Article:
Unlike the similar Boya BY-XM6-S2 (above), the receiver doesn’t have a headphone monitoring socket or a waveform display, so you’d need to monitor audio from your recording device to make sure there was no signal drop out. The latency means the sound is offset from the video by three frames so you may need to tweak the audio in post. Check out our JOBY Wavo AIR review, which includes a video demonstrating it in action.
This wireless transmitter and receiver kit enables you to capture great quality sound from a distance of up to 100m, as long as there are no obstacles. It contains two transmitters and a receiver so you can record interviews if required. Both transmitters have a built-in mic, so you can simply clip them on your shirt and start talking.
This kit offers up to eight hours of battery life and you can charge all units simultaneously, so it's a good choice for when you're on the road. Note, though, that it doesn’t come supplied with lavalier mics. That means the black boxy transmitter mics are noticeably in shot when you record your footage, which may or may not be a problem for you. For more details, see our SmallRig Forevala W60 wireless microphone review.
Best wireless 'stick' microphones
Shure’s iconic SM58 is known around the world for its rugged construction, bulletproof performance, and excellent audible character, and now it’s wireless. It provides a rock-solid connection via the 2.4GHz digital transmission, but only operates at up to 30m. That should be fine for most applications but falls short of some competitors.
The microphone has a lithium-ion battery that lasts up to 16 hours and there’s a useful charging dock on the GLXD24R receiver which alleviates untidy cable runs. The design looks a little dated but its simple operation means anyone can 'unplug' and play.
Using a simple one-touch approach, AKG has designed the DMS100 for creatives that want a flexible wireless mic system but don’t need the high-end performance of premium models. Sure, it’s limited to just 30m but for most applications, this should be fine, especially if live streaming from a small studio.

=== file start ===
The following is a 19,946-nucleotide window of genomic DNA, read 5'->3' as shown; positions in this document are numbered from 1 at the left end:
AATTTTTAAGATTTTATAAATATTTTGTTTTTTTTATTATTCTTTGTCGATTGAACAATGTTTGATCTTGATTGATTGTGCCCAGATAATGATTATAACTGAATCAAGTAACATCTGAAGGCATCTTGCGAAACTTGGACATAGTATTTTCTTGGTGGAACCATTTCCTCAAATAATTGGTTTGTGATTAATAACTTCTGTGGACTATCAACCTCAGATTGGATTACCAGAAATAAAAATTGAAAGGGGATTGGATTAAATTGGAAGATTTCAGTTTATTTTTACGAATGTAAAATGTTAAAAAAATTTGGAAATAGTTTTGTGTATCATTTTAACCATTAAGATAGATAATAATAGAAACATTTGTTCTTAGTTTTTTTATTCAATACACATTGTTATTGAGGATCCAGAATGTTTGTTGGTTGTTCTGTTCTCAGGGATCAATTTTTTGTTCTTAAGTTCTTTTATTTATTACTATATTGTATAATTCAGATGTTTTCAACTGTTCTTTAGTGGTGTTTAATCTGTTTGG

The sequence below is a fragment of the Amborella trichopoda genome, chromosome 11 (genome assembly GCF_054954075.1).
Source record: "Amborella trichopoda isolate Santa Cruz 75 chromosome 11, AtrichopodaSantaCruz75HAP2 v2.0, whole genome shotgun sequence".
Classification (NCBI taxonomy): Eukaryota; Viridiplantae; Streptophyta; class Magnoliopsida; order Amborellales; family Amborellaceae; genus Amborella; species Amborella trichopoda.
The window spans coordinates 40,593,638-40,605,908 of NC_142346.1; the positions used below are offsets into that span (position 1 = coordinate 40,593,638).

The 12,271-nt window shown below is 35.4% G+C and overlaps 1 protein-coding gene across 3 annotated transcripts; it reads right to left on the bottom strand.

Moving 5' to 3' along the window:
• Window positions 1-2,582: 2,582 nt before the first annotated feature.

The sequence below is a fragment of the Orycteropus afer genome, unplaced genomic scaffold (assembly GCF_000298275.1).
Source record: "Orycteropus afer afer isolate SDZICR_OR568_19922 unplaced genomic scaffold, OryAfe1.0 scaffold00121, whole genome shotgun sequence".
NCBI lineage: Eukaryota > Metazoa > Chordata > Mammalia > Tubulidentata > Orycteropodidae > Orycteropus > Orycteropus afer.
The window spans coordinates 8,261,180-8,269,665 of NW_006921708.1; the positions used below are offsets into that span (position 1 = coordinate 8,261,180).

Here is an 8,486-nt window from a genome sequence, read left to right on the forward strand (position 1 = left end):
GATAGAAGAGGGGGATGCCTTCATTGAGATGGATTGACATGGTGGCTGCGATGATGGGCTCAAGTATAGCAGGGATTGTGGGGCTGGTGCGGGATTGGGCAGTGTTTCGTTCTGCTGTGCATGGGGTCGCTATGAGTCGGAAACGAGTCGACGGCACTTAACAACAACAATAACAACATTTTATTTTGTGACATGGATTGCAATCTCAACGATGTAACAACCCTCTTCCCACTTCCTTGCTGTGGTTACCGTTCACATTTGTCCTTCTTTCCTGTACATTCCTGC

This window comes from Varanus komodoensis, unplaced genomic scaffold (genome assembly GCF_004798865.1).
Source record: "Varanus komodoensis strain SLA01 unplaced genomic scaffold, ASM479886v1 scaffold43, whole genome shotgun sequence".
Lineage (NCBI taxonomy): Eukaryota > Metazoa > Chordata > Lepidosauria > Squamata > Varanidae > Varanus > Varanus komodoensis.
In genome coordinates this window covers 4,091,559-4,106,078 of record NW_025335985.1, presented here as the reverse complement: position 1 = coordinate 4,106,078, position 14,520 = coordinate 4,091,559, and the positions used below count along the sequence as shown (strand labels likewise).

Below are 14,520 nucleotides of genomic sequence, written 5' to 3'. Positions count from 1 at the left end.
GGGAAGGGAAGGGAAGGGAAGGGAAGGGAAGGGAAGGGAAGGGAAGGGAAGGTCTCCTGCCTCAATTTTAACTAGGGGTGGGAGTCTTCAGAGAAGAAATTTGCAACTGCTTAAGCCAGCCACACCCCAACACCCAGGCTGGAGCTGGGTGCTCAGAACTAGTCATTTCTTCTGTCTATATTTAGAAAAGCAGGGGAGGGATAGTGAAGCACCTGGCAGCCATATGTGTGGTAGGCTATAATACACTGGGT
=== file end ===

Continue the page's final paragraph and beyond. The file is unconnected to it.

There are two kit options available here at the same price, one with a cardioid microphone and the other with a bodypack transmitter ideal for lapel mics or hands-free headsets. It’s AES 256-bit encrypted for private or confidential productions and is compatible with up to four channels.
There’s a lot to like about Sennheiser’s wireless mic set up, the EW 500 G4-935. For starters, there are 32 compatible channels perfect for scaling up to larger productions and it has 3520 selectable UHF frequencies which are fully stable and tunable. It’s also built with professionals in mind, constructed in fully-metal housing.
This probably isn’t ideal for beginners or those with tighter budgets, but if you’re expecting your production to grow, or want the highest possible quality in terms of audio and data transmission, then you can’t go far wrong with this.
This wireless microphone performer kit from Rode comes with a sensitive condenser microphone as well as a desktop receiver. Ultra-portable, the microphone is powered by a rechargeable lithium-ion battery but can alternatively this can be swapped out for two AA batteries in a pinch.
Operating at 2.4GHz, the digital transmission between mic and receiver is encrypted so it shouldn’t have too many issues with interference, but some users (especially those who want to use it for larger productions) may need to upgrade. It does have a 100m range though, and an easy one-touch pairing option makes it a breeze to set up and use.
Line6 uses its own encoded digital transmission signal to alleviate the frustrating audio interference some wireless mics get from external devices such as smartphones. A distance range of up to 300ft means it’s appropriate for use in just about any space.
The real wonder of this wireless mic is that Line6 has injected its renowned modelling technology inside, so you can choose up to 10 different mic models to give different audible character to the sound. That’s great for those on a budget because while it’s possible to purchase further capsules/microphones, those seeking a different sound won’t have to fork out the money for another mic.
Anybody looking for wireless microphones on a tight budget should look no further than Behringer’s ULM302MIC. At the same price as a single microphone from other brands, Behringer has crammed the entire kit into an affordable package here and doesn’t stop there by including two microphones as well.
Of course, to keep costs down some features seen on competitor models have been omitted, such as a poor 60m line-of-sight range. There are no rechargeable lithium-ion batteries in the mics themselves so users will have to buy AA batteries in bulk. Overall though, it’s a massive load of kit for the price.